Porsena


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Porsena

 

(Porsenna), an Etruscan ruler of the city of Clusium in the sixth century B.C.

According to legend, Porsena led a war against Rome in 508–507 B.C. in order to restore to power the Etruscan Tarquinian dynasty that had been expelled from Rome at the end of the sixth century B.C. Roman tradition surrounding the war extols the heroism of the defenders of Rome, which allegedly compelled Porsena to lift the siege and conclude a peace on terms honorable to Rome. According to another, more reliable, version preserved by the Roman historian Tacitus in his History (III, 72, 1), Porsena took Rome.

References in periodicals archive ?
The Porsena raid was not during wartime; the temple of Janus was closed.
The action against the Porsena raid, ipso facto, was a police action.
A report (rated D-IV) partially verified, states that Lars Porsena is very sensitive about the Horatius affair.
Una embajada amenazante del mismo Lars Porsena es enviada antes del comienzo de las hostilidades entre Roma y Clusium (25).
Lars Porsena manda una embajada de nuevo a Roma con el proposito de convencer a los romanos a restaurar a Tarquino y acto inmediato los romanos responden con una mision, encabezada por el mas ilustre de los senadores (cuyo nombre no nos es proporcionado) los cuales tienen un exito rotundo: disuaden a Porsena a no intentar mas restaurar a Tarquino (al cual no se le dara mas asilo y debera marcharse con su hijo Octavio a Tusculo), a devolver los rehenes y restaura tambien el territorio veyente que habia tomado con el tratado (28).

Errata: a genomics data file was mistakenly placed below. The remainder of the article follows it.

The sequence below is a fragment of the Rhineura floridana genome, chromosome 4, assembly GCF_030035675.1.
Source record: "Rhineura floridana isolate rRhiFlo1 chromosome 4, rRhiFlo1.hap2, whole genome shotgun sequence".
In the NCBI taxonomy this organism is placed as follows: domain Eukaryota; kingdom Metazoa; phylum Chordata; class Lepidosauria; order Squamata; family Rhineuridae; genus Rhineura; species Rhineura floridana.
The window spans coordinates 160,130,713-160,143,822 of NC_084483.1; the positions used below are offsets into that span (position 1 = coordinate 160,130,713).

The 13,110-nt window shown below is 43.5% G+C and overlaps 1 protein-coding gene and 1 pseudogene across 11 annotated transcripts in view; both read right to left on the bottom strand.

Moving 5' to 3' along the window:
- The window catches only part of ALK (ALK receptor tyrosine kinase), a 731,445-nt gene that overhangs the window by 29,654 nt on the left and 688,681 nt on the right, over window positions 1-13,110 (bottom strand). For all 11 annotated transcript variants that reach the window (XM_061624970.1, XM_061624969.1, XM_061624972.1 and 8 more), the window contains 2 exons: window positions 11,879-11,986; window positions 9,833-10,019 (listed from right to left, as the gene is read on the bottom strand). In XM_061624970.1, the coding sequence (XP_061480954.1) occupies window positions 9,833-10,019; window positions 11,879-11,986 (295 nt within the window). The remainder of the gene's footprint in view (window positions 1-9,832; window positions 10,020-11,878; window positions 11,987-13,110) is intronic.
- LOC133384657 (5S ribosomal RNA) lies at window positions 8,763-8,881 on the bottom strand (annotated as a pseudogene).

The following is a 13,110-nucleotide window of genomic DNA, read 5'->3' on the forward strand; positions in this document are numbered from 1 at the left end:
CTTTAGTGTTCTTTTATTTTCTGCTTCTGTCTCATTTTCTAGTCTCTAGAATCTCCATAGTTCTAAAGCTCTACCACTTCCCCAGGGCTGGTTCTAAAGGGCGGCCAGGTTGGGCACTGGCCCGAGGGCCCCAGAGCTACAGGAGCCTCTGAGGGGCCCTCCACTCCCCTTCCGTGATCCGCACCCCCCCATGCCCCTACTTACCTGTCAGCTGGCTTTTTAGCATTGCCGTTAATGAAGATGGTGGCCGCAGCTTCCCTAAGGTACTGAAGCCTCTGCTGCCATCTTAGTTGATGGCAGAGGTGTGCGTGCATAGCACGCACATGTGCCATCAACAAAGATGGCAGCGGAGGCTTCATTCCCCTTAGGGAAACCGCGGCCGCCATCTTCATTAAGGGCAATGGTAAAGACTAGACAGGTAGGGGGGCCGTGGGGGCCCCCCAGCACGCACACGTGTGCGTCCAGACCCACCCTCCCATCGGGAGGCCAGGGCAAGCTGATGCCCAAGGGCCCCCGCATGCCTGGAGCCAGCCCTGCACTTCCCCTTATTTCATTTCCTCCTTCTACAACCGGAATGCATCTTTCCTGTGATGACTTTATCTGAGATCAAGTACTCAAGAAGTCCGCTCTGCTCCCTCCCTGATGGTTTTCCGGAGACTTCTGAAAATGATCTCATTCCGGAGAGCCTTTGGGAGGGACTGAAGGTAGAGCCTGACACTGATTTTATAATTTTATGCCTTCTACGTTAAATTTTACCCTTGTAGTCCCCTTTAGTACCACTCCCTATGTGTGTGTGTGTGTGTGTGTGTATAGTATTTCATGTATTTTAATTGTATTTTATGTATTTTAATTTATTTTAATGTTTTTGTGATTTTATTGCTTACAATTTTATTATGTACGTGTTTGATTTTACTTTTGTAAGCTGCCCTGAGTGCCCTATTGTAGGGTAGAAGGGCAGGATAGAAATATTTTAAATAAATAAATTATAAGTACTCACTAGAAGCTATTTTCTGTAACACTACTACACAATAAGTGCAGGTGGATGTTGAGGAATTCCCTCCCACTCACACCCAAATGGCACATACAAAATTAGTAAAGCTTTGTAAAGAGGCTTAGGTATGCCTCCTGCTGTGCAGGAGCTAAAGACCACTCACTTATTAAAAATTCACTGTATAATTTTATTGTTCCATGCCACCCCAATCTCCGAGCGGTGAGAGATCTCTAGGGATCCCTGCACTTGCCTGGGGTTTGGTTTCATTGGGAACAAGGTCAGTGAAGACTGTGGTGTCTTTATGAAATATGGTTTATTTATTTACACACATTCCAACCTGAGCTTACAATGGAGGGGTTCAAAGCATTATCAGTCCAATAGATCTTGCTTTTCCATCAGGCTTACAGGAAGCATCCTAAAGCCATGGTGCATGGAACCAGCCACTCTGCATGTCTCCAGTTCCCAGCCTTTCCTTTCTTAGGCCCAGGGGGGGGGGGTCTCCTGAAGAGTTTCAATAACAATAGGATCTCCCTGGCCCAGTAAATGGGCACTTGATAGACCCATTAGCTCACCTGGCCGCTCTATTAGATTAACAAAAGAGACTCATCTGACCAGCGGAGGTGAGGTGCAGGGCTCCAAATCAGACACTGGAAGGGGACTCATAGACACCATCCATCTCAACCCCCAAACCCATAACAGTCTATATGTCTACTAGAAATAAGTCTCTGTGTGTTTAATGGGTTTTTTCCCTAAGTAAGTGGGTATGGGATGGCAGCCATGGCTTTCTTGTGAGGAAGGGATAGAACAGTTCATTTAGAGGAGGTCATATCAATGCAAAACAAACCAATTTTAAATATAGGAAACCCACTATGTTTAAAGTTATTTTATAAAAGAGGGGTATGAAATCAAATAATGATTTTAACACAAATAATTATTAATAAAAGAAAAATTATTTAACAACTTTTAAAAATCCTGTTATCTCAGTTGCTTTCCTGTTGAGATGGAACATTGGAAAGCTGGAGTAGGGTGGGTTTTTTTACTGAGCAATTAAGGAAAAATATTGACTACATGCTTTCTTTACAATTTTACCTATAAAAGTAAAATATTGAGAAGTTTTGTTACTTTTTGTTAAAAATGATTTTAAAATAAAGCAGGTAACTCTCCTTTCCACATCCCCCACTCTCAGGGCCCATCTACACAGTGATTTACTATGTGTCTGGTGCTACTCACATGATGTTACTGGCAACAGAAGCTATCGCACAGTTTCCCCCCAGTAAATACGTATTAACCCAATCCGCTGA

Para remediarla, un patricio llamado Cayo Mucio decidio sacrificar su vida a cambio de la de Porsena, el rey de los etruscos, quien dirigia los ejercitos que sitiaban Roma.
Cayo Mucio acudio al Senado para dar a conocer su intencion de matar a Porsena. Bendecido por los viejos, con un punal bajo la ropa, llego por la noche al campamento de los etruscos, donde vio a dos hombres de alto rango repartir sal entre las tropas.
Legendary and possibly fictional Roman hero; he is supposed to have saved Rome from the Etruscan invader Lars Porsena by holding the Sublician bridge with a handful of troops, allowing his compatriots time to tear down the bridge and so prevent Porsena's army from crossing the River Tiber (c.
There were nine Gallicenae or virgin priestesses of the ancient Gallic oracle; and Lars Porsena swore by the nine gods.